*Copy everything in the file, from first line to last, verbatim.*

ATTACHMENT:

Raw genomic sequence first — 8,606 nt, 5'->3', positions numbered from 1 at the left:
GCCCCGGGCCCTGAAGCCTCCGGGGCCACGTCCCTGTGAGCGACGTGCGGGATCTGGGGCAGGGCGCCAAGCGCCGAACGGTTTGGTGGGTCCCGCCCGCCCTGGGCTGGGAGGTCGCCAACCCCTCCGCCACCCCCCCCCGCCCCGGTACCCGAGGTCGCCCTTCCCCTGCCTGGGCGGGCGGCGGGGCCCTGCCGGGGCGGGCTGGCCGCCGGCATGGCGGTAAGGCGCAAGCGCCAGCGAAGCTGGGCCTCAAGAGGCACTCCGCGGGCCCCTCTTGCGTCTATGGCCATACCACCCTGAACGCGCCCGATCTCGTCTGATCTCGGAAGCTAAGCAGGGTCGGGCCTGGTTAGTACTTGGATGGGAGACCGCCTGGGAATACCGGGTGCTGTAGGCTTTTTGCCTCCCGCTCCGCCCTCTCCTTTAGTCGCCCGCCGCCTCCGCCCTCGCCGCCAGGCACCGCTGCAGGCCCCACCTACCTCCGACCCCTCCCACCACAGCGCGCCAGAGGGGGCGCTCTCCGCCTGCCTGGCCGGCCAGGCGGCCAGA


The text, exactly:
Raw genomic sequence first — 8,606 nt, 5'->3', positions numbered from 1 at the left:
GCCCCGGGCCCTGAAGCCTCCGGGGCCACGTCCCTGTGAGCGACGTGCGGGATCTGGGGCAGGGCGCCAAGCGCCGAACGGTTTGGTGGGTCCCGCCCGCCCTGGGCTGGGAGGTCGCCAACCCCTCCGCCACCCCCCCCCGCCCCGGTACCCGAGGTCGCCCTTCCCCTGCCTGGGCGGGCGGCGGGGCCCTGCCGGGGCGGGCTGGCCGCCGGCATGGCGGTAAGGCGCAAGCGCCAGCGAAGCTGGGCCTCAAGAGGCACTCCGCGGGCCCCTCTTGCGTCTATGGCCATACCACCCTGAACGCGCCCGATCTCGTCTGATCTCGGAAGCTAAGCAGGGTCGGGCCTGGTTAGTACTTGGATGGGAGACCGCCTGGGAATACCGGGTGCTGTAGGCTTTTTGCCTCCCGCTCCGCCCTCTCCTTTAGTCGCCCGCCGCCTCCGCCCTCGCCGCCAGGCACCGCTGCAGGCCCCACCTACCTCCGACCCCTCCCACCACAGCGCGCCAGAGGGGGCGCTCTCCGCCTGCCTGGCCGGCCAGGCGGCCAGA